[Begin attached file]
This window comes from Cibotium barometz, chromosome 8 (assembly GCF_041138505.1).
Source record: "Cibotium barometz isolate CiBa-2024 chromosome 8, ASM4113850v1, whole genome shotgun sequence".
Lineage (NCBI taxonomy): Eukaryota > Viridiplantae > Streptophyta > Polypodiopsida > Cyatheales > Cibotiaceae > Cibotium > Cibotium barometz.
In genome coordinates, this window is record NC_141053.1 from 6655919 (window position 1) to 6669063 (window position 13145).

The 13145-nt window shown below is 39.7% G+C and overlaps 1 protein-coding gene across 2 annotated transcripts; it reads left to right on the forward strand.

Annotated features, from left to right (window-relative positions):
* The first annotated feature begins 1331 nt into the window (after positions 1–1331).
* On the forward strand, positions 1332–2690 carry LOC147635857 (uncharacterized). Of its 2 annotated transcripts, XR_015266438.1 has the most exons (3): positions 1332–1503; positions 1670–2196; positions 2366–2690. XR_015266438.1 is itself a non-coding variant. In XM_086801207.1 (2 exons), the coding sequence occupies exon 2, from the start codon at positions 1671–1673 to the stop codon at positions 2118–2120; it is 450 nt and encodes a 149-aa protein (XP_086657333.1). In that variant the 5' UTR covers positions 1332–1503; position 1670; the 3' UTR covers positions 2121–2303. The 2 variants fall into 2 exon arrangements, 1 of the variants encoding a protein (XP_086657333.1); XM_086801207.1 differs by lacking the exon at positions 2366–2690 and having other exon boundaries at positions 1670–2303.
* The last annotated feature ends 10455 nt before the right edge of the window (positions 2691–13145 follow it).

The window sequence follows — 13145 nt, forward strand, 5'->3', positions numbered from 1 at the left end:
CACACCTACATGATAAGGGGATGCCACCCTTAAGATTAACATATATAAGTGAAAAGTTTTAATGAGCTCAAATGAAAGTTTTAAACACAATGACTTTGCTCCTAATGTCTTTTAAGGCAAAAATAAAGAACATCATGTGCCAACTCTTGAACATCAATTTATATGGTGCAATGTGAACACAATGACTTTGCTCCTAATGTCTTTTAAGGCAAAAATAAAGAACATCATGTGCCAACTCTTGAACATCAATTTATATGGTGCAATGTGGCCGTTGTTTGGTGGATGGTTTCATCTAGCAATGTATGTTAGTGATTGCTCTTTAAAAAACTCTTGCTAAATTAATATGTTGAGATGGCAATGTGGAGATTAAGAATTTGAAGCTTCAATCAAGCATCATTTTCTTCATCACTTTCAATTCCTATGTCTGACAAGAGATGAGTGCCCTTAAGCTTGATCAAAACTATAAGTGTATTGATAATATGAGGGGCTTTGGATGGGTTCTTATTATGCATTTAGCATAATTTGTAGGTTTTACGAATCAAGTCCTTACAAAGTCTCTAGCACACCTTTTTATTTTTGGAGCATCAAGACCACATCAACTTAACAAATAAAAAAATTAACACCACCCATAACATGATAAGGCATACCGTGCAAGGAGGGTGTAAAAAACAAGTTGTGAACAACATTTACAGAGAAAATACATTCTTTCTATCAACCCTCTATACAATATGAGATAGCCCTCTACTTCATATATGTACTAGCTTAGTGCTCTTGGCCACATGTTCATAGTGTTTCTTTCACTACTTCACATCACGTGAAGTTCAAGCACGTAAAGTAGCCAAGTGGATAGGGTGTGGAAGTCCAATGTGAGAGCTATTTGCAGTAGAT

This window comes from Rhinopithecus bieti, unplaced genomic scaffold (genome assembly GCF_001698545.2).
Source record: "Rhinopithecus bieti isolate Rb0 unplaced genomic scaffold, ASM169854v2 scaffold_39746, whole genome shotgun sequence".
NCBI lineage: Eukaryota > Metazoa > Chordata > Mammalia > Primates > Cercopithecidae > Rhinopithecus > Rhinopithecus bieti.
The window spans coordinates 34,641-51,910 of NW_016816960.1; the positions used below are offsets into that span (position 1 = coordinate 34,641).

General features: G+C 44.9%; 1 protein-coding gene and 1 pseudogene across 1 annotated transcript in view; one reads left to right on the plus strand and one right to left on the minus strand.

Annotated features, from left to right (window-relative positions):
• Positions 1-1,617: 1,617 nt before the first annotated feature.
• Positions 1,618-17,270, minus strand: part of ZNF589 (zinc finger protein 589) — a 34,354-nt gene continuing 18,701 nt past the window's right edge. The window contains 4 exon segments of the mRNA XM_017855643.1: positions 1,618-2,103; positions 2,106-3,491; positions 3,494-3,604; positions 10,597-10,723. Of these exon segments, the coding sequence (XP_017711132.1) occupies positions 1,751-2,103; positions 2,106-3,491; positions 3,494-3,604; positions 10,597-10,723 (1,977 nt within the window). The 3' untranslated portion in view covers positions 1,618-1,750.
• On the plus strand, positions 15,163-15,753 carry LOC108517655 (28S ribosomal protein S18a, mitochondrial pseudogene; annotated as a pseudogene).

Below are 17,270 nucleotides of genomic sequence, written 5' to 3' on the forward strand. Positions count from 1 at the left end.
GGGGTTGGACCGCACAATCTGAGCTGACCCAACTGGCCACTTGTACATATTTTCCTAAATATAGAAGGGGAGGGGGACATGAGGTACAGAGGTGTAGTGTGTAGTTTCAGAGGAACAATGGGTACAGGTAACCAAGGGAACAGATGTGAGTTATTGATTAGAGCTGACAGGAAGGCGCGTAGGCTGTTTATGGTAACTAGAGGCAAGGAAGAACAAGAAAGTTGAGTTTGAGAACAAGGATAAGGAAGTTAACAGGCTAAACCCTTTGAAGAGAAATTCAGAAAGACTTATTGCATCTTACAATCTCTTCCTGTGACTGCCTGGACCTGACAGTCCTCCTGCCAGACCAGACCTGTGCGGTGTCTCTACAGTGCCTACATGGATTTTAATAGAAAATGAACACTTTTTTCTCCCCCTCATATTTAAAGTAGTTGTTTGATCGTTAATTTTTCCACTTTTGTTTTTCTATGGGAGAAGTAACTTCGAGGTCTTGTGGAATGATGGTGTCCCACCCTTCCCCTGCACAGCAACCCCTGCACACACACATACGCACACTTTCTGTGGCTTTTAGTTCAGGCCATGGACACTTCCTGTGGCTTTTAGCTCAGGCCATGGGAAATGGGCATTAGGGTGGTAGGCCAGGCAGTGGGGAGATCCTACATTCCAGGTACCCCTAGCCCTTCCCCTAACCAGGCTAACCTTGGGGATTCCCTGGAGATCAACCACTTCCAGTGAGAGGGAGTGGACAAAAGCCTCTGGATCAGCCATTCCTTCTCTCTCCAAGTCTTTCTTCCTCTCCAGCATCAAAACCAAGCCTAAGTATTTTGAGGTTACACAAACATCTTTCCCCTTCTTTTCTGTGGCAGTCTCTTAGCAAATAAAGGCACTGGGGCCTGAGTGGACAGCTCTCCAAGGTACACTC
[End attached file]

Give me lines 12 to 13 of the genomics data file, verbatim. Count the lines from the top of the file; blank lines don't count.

This window comes from Rhinopithecus bieti, unplaced genomic scaffold (genome assembly GCF_001698545.2).
Source record: "Rhinopithecus bieti isolate Rb0 unplaced genomic scaffold, ASM169854v2 scaffold_39746, whole genome shotgun sequence".